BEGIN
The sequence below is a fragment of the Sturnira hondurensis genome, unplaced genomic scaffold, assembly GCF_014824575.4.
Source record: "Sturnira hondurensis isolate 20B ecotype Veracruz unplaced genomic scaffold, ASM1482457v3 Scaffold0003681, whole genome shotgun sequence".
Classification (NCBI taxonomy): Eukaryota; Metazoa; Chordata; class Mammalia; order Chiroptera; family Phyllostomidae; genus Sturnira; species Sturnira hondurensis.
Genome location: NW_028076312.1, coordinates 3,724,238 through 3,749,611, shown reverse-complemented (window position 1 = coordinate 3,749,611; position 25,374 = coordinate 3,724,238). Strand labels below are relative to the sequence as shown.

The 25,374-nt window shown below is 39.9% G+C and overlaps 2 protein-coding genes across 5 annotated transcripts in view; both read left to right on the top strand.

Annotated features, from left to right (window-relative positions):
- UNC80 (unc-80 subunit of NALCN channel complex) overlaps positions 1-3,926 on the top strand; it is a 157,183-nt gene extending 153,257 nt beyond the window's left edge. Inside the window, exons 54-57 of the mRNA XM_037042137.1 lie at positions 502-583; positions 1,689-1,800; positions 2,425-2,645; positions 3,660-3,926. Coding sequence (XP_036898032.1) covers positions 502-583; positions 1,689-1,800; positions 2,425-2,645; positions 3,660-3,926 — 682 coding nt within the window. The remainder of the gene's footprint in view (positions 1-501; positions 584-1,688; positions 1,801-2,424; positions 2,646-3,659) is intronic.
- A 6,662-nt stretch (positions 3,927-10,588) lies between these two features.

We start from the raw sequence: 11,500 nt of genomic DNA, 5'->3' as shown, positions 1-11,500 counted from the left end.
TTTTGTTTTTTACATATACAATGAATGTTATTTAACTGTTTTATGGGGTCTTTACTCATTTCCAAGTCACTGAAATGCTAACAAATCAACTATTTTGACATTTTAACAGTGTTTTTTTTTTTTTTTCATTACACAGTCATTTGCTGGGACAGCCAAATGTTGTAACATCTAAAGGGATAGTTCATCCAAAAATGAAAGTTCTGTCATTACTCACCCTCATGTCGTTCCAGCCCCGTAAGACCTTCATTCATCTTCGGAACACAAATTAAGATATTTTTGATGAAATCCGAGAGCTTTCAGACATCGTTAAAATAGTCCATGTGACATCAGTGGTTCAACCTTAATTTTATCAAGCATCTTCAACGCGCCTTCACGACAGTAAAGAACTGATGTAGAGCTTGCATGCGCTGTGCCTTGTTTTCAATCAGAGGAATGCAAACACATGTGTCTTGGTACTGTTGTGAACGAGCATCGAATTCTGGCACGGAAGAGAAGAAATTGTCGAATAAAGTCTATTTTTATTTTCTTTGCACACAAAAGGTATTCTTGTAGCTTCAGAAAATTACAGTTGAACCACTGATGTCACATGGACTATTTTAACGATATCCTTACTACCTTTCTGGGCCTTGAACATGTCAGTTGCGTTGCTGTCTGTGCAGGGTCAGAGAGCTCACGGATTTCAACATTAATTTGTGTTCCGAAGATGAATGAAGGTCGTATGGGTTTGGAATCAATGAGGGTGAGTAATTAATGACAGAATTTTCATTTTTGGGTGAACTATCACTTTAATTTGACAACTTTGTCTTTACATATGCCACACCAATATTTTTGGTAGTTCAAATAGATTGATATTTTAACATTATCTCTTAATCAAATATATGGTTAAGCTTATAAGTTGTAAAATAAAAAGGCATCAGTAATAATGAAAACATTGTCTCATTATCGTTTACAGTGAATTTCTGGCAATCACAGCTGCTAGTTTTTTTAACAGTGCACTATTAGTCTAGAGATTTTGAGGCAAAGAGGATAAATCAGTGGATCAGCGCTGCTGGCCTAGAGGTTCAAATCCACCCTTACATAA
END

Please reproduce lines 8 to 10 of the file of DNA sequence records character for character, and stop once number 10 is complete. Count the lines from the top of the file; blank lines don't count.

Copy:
- A 6,662-nt stretch (positions 3,927-10,588) lies between these two features.

We start from the raw sequence: 11,500 nt of genomic DNA, 5'->3' as shown, positions 1-11,500 counted from the left end.
TTTTGTTTTTTACATATACAATGAATGTTATTTAACTGTTTTATGGGGTCTTTACTCATTTCCAAGTCACTGAAATGCTAACAAATCAACTATTTTGACATTTTAACAGTGTTTTTTTTTTTTTTTCATTACACAGTCATTTGCTGGGACAGCCAAATGTTGTAACATCTAAAGGGATAGTTCATCCAAAAATGAAAGTTCTGTCATTACTCACCCTCATGTCGTTCCAGCCCCGTAAGACCTTCATTCATCTTCGGAACACAAATTAAGATATTTTTGATGAAATCCGAGAGCTTTCAGACATCGTTAAAATAGTCCATGTGACATCAGTGGTTCAACCTTAATTTTATCAAGCATCTTCAACGCGCCTTCACGACAGTAAAGAACTGATGTAGAGCTTGCATGCGCTGTGCCTTGTTTTCAATCAGAGGAATGCAAACACATGTGTCTTGGTACTGTTGTGAACGAGCATCGAATTCTGGCACGGAAGAGAAGAAATTGTCGAATAAAGTCTATTTTTATTTTCTTTGCACACAAAAGGTATTCTTGTAGCTTCAGAAAATTACAGTTGAACCACTGATGTCACATGGACTATTTTAACGATATCCTTACTACCTTTCTGGGCCTTGAACATGTCAGTTGCGTTGCTGTCTGTGCAGGGTCAGAGAGCTCACGGATTTCAACATTAATTTGTGTTCCGAAGATGAATGAAGGTCGTATGGGTTTGGAATCAATGAGGGTGAGTAATTAATGACAGAATTTTCATTTTTGGGTGAACTATCACTTTAATTTGACAACTTTGTCTTTACATATGCCACACCAATATTTTTGGTAGTTCAAATAGATTGATATTTTAACATTATCTCTTAATCAAATATATGGTTAAGCTTATAAGTTGTAAAATAAAAAGGCATCAGTAATAATGAAAACATTGTCTCATTATCGTTTACAGTGAATTTCTGGCAATCACAGCTGCTAGTTTTTTTAACAGTGCACTATTAGTCTAGAGATTTTGAGGCAAAGAGGATAAATCAGTGGATCAGCGCTGCTGGCCTAGAGGTTCAAATCCACCCTTACATAA